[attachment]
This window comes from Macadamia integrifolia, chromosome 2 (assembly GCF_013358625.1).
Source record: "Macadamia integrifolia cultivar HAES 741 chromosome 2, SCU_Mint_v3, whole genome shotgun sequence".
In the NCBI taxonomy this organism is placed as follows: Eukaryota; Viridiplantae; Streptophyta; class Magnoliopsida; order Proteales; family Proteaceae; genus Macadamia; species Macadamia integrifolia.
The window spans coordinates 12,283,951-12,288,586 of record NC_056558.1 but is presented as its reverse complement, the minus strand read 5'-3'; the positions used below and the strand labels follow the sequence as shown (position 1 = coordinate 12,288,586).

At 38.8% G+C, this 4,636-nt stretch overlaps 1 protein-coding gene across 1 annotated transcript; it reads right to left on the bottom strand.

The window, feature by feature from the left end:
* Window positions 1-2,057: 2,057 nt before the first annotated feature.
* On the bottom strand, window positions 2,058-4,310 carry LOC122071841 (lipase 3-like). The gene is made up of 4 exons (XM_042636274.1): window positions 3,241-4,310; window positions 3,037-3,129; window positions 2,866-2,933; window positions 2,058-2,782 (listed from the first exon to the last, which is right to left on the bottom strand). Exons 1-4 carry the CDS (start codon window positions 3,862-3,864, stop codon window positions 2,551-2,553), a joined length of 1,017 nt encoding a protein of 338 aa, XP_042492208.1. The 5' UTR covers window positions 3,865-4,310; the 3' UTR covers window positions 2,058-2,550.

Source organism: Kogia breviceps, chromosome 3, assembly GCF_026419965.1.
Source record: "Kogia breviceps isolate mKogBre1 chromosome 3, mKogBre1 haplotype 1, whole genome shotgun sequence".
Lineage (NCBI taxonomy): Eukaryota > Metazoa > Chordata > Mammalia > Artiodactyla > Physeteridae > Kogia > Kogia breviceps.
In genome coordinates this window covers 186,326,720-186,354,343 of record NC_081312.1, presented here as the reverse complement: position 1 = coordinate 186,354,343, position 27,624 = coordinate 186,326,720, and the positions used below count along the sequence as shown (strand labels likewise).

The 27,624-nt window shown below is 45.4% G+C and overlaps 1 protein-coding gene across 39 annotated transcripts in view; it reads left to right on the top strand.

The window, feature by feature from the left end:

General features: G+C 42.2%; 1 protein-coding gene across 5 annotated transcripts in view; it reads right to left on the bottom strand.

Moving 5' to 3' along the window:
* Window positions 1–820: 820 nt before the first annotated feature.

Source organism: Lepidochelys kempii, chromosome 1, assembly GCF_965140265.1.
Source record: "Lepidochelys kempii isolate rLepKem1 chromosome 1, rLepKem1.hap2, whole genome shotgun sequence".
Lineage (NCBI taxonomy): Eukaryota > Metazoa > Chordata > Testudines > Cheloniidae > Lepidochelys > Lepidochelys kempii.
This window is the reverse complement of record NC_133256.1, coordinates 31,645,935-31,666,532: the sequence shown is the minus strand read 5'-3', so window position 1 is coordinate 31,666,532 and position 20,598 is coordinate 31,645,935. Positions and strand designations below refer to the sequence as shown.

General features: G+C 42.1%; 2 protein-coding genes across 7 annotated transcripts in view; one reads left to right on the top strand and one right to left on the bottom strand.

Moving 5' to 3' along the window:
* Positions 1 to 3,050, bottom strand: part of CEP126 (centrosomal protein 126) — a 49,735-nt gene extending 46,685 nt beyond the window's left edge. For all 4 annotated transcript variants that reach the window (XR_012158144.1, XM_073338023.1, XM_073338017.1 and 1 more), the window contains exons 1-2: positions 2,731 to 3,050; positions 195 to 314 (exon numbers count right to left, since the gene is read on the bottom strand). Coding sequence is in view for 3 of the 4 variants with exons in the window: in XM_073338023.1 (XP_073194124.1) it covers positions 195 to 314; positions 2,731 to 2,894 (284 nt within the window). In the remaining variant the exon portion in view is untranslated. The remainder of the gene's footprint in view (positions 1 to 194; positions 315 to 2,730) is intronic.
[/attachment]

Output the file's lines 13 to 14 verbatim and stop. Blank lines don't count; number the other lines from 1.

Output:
The 27,624-nt window shown below is 45.4% G+C and overlaps 1 protein-coding gene across 39 annotated transcripts in view; it reads left to right on the top strand.

The window, feature by feature from the left end: